Highway study to focus on impact of development
A study of the U.S. Highway 24-40 corridor appears to be closer to reality, following a Leavenworth County Commission meeting last Thursday.
The study is estimated to cost $250,000, according to Chris Huffman of the Kansas Department of Transportation. KDOT officials earlier this year said the study's purpose would be to set long-term goals for the highway.
Because of increased development along the highway, local and state officials have voiced concern about how traffic will flow along the highway as commercial and residential development continues.
In February, KDOT spokesman Joe Blubaugh said KDOT envisions one traffic signal per mile along the highway, with right turn-in, right turn-out access points every half-mile.
The study would be funded by KDOT, the Mid-America Regional Council, Leavenworth County and the cities of Tonganoxie and Basehor.
County commissioners approved a measure defining the study's scope as being from the intersection of U.S. 24-40 and Kansas Highway 7 west along 24-40 to about a mile south of Tonganoxie -- where U.S. 24-40 would intersect with a connecting road to the turnpike. The county is looking to build a connecting road from U.S. 24-40 south to the turnpike, starting near County Road 1.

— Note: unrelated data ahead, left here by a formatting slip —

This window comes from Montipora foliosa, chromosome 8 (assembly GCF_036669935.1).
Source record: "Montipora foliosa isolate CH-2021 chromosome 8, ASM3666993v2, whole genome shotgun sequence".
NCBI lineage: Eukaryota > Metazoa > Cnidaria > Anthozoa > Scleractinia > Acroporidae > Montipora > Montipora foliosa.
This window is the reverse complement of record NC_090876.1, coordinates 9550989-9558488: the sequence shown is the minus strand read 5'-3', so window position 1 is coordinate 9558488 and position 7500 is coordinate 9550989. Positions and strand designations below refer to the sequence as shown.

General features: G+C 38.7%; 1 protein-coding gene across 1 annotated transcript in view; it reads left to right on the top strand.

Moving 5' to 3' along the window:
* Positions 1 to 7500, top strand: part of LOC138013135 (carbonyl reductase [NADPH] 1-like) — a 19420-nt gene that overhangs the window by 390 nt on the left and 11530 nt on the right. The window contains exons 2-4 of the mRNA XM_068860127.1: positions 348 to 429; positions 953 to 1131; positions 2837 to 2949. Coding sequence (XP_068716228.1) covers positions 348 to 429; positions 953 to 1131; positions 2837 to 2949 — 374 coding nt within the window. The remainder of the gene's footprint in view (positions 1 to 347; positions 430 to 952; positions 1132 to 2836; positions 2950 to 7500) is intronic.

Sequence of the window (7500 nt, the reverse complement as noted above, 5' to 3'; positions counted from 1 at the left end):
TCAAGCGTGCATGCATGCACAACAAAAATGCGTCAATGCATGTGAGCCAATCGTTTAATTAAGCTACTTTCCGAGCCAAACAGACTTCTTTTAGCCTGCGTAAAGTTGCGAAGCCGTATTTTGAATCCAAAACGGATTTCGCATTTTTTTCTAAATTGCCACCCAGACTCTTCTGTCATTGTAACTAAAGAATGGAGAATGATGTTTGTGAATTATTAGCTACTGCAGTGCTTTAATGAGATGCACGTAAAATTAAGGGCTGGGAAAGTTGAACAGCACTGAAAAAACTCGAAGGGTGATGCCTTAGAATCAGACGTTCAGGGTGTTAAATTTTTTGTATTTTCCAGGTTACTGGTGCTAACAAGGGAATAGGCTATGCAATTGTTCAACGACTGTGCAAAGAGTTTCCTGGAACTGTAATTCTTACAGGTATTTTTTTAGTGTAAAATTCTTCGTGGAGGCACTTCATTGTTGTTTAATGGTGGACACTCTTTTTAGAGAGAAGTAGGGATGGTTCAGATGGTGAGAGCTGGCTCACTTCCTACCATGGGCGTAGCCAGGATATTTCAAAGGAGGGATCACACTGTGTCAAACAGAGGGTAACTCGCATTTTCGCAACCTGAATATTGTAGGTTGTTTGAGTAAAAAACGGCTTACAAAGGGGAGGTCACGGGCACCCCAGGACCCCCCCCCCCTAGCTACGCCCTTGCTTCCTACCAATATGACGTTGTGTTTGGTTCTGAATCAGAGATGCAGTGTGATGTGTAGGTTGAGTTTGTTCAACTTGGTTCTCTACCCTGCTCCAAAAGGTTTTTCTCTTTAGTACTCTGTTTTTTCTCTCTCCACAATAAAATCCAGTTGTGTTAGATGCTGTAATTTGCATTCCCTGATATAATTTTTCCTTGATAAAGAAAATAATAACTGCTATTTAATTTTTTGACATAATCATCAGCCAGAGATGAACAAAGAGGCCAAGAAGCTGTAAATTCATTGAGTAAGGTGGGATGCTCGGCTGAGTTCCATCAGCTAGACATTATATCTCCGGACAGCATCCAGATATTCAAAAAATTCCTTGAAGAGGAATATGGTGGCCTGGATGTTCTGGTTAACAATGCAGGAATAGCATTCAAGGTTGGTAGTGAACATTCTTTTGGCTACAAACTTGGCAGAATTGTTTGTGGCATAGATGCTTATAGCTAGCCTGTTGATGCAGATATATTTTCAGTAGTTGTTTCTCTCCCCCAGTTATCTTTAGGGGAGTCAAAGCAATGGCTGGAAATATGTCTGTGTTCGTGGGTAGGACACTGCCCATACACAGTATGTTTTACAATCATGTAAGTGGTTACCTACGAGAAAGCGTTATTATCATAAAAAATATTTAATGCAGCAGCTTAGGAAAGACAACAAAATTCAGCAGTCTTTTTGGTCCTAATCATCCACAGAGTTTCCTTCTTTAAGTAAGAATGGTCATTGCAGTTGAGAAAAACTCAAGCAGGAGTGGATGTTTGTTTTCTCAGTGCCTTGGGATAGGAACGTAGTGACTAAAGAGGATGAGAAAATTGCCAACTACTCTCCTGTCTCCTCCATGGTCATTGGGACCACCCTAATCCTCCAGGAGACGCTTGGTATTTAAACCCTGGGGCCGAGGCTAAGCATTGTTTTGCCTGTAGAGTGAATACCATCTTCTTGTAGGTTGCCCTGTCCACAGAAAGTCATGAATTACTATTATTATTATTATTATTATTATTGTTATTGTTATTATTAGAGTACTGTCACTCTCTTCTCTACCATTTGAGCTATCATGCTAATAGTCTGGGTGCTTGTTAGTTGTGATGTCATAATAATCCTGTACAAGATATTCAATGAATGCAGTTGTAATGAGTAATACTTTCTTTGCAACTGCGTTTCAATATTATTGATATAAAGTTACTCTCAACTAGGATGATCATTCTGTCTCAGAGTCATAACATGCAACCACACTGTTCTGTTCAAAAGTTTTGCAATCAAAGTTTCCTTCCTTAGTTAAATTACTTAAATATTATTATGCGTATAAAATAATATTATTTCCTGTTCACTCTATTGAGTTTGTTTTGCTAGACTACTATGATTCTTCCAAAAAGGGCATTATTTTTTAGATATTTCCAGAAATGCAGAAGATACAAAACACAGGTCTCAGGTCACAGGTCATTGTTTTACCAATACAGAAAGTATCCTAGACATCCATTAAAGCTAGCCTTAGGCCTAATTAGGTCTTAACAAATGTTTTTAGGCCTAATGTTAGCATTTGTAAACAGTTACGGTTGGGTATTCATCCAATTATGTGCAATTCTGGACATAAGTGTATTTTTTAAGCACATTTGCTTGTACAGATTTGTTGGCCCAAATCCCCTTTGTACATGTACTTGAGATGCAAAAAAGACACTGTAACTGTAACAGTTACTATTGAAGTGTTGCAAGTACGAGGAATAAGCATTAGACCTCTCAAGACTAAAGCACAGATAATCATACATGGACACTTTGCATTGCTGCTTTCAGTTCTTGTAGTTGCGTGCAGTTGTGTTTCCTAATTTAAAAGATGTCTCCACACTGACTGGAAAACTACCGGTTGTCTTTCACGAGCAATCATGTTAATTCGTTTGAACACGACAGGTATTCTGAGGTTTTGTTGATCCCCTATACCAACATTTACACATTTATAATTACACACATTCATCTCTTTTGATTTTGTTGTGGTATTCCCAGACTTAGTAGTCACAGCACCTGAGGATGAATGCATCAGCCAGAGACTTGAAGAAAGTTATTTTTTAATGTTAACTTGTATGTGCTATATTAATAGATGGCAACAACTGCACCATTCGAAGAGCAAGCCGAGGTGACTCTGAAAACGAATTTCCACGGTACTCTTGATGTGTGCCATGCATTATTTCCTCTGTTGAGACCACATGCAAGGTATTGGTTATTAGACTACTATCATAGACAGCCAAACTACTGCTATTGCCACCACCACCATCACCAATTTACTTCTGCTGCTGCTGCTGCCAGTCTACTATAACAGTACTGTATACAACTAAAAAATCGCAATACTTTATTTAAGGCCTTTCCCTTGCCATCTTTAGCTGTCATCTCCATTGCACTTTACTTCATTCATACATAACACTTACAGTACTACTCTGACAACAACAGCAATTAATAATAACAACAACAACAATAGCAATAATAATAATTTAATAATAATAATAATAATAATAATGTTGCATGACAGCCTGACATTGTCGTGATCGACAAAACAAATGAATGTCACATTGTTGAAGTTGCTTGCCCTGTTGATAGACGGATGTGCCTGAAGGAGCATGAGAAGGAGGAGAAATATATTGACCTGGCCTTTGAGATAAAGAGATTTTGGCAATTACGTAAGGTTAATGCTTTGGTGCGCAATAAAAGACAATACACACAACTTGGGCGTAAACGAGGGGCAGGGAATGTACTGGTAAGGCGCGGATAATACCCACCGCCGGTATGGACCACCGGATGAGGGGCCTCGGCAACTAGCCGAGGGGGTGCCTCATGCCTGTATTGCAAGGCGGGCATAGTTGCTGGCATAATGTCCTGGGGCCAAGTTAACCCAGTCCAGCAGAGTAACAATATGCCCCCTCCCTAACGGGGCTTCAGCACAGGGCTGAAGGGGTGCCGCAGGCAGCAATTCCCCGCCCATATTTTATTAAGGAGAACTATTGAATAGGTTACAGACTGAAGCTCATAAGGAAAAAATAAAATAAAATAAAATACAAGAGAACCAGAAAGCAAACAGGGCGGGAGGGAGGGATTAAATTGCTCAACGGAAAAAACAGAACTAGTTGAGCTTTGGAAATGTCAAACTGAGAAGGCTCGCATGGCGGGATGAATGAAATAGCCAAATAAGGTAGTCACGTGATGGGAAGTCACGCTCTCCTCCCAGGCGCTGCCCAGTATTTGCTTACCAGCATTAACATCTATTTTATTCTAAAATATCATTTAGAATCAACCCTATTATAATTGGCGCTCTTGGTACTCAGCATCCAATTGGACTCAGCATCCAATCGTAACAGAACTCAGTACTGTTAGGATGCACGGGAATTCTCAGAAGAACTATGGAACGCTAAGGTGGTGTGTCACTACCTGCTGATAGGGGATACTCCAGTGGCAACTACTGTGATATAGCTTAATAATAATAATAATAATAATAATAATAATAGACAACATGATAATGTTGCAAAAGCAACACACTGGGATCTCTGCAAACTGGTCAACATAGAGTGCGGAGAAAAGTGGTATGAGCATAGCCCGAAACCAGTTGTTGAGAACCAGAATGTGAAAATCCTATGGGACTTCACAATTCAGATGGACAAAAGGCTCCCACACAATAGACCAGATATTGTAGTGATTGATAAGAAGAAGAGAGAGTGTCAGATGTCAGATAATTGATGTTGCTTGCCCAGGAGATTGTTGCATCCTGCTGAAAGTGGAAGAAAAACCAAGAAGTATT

The scope of the 24-40 study also would include a mile on both sides of the road.
Discussions of a U.S. 24-40 corridor study were sparked after a similar study was initiated last year for a 22-mile stretch of Kansas Highway 7. For the K-7 corridor, discussion has centered on whether the road should be renovated as a six-lane freeway or an arterial urban road.
The Mid-America Regional Council, a governmental planning organization for the Kansas City area, was named the sponsor agency for the study, meaning MARC would take the lead in organizing the 24-40 study.
Although actual costs of the project are not known, Leavenworth County Commissioner Don Navinsky suggested Thursday that the county pay $30,000 of the cost.
"I'm just throwing a number out there," Navinsky said. "That's probably about our maximum."
MARC pledged $20,000, while Tonganoxie and Basehor were looking at $10,000 each.
Tonganoxie City Council members Velda Roberts and Jim Truesdell, as well as Basehor Mayor Chris Garcia, agreed that those were reasonable amounts. KDOT would be responsible for about $180,000.
Leavenworth County Commissioner Clyde Graeber said he understood in earlier discussions that the study could cost as much as $800,000, "which put me in a slight cardiac arrest," Graeber said.
Graeber later said the study was important for the future of the corridor.
"We feel we need this," Graeber said. "It would be something that would be advantageous."
Garcia asked that the study extend an additional mile north into Basehor at 155th Street because the city is developing to the north, as well as along U.S. 24-40.
Graeber, however, did not think it was relevant to the study.
"We're only looking at 24-40 and the impact that has," Graeber said.
Although the commissioners did not approve the additional study area, they reached an agreement with Garcia that the additional study area, if Basehor officials approve it, would be included as an addendum to the scope. Basehor would be responsible for the costs of that additional study area.